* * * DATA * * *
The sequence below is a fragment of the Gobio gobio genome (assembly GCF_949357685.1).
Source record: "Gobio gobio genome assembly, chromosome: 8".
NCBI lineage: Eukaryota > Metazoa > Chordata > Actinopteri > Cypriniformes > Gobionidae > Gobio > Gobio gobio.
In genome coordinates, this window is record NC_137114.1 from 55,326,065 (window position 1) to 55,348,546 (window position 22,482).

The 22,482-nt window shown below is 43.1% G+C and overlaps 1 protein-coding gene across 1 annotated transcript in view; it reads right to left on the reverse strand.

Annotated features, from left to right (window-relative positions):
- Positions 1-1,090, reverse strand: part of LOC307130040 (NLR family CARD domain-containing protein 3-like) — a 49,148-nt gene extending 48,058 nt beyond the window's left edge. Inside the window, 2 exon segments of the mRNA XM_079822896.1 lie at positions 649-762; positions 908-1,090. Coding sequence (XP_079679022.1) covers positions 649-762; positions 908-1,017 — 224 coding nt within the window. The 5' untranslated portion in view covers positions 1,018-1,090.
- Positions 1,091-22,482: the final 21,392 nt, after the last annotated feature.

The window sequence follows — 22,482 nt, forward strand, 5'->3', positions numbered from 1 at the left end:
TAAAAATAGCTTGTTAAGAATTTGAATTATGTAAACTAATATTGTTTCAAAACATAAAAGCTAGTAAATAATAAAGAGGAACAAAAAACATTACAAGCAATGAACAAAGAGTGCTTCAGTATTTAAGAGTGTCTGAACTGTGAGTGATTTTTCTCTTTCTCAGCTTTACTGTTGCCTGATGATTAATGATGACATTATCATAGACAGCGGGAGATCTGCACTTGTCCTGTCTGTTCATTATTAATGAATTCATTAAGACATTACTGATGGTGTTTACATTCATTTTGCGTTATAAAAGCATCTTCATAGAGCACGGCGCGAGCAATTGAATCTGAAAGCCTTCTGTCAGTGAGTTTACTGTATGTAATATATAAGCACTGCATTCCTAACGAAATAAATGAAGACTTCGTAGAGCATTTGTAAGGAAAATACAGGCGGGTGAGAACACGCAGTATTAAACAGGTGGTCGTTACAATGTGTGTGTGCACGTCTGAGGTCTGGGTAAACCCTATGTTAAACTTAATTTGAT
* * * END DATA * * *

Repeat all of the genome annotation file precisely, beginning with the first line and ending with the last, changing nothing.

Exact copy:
The sequence below is a fragment of the Gobio gobio genome (assembly GCF_949357685.1).
Source record: "Gobio gobio genome assembly, chromosome: 8".
NCBI lineage: Eukaryota > Metazoa > Chordata > Actinopteri > Cypriniformes > Gobionidae > Gobio > Gobio gobio.
In genome coordinates, this window is record NC_137114.1 from 55,326,065 (window position 1) to 55,348,546 (window position 22,482).

The 22,482-nt window shown below is 43.1% G+C and overlaps 1 protein-coding gene across 1 annotated transcript in view; it reads right to left on the reverse strand.

Annotated features, from left to right (window-relative positions):
- Positions 1-1,090, reverse strand: part of LOC307130040 (NLR family CARD domain-containing protein 3-like) — a 49,148-nt gene extending 48,058 nt beyond the window's left edge. Inside the window, 2 exon segments of the mRNA XM_079822896.1 lie at positions 649-762; positions 908-1,090. Coding sequence (XP_079679022.1) covers positions 649-762; positions 908-1,017 — 224 coding nt within the window. The 5' untranslated portion in view covers positions 1,018-1,090.
- Positions 1,091-22,482: the final 21,392 nt, after the last annotated feature.

The window sequence follows — 22,482 nt, forward strand, 5'->3', positions numbered from 1 at the left end:
TAAAAATAGCTTGTTAAGAATTTGAATTATGTAAACTAATATTGTTTCAAAACATAAAAGCTAGTAAATAATAAAGAGGAACAAAAAACATTACAAGCAATGAACAAAGAGTGCTTCAGTATTTAAGAGTGTCTGAACTGTGAGTGATTTTTCTCTTTCTCAGCTTTACTGTTGCCTGATGATTAATGATGACATTATCATAGACAGCGGGAGATCTGCACTTGTCCTGTCTGTTCATTATTAATGAATTCATTAAGACATTACTGATGGTGTTTACATTCATTTTGCGTTATAAAAGCATCTTCATAGAGCACGGCGCGAGCAATTGAATCTGAAAGCCTTCTGTCAGTGAGTTTACTGTATGTAATATATAAGCACTGCATTCCTAACGAAATAAATGAAGACTTCGTAGAGCATTTGTAAGGAAAATACAGGCGGGTGAGAACACGCAGTATTAAACAGGTGGTCGTTACAATGTGTGTGTGCACGTCTGAGGTCTGGGTAAACCCTATGTTAAACTTAATTTGAT